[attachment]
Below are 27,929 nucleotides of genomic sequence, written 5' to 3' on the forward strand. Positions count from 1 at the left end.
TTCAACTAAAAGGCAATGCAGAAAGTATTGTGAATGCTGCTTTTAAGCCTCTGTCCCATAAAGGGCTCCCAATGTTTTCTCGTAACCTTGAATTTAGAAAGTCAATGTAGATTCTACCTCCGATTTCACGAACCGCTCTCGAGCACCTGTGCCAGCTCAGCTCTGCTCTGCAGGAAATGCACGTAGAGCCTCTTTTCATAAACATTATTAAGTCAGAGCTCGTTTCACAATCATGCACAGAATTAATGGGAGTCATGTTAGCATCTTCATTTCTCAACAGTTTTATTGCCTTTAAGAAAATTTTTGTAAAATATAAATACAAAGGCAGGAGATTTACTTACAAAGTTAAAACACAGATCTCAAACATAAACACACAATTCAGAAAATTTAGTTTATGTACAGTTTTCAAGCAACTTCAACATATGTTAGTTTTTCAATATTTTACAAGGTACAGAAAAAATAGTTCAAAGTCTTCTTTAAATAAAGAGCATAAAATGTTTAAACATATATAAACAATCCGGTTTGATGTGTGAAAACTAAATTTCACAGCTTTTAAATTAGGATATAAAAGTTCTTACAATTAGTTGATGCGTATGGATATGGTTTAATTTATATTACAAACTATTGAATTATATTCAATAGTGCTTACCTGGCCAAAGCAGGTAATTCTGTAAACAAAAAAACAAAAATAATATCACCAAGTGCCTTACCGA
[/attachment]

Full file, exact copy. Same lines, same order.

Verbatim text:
Below are 27,929 nucleotides of genomic sequence, written 5' to 3' on the forward strand. Positions count from 1 at the left end.
TTCAACTAAAAGGCAATGCAGAAAGTATTGTGAATGCTGCTTTTAAGCCTCTGTCCCATAAAGGGCTCCCAATGTTTTCTCGTAACCTTGAATTTAGAAAGTCAATGTAGATTCTACCTCCGATTTCACGAACCGCTCTCGAGCACCTGTGCCAGCTCAGCTCTGCTCTGCAGGAAATGCACGTAGAGCCTCTTTTCATAAACATTATTAAGTCAGAGCTCGTTTCACAATCATGCACAGAATTAATGGGAGTCATGTTAGCATCTTCATTTCTCAACAGTTTTATTGCCTTTAAGAAAATTTTTGTAAAATATAAATACAAAGGCAGGAGATTTACTTACAAAGTTAAAACACAGATCTCAAACATAAACACACAATTCAGAAAATTTAGTTTATGTACAGTTTTCAAGCAACTTCAACATATGTTAGTTTTTCAATATTTTACAAGGTACAGAAAAAATAGTTCAAAGTCTTCTTTAAATAAAGAGCATAAAATGTTTAAACATATATAAACAATCCGGTTTGATGTGTGAAAACTAAATTTCACAGCTTTTAAATTAGGATATAAAAGTTCTTACAATTAGTTGATGCGTATGGATATGGTTTAATTTATATTACAAACTATTGAATTATATTCAATAGTGCTTACCTGGCCAAAGCAGGTAATTCTGTAAACAAAAAAACAAAAATAATATCACCAAGTGCCTTACCGA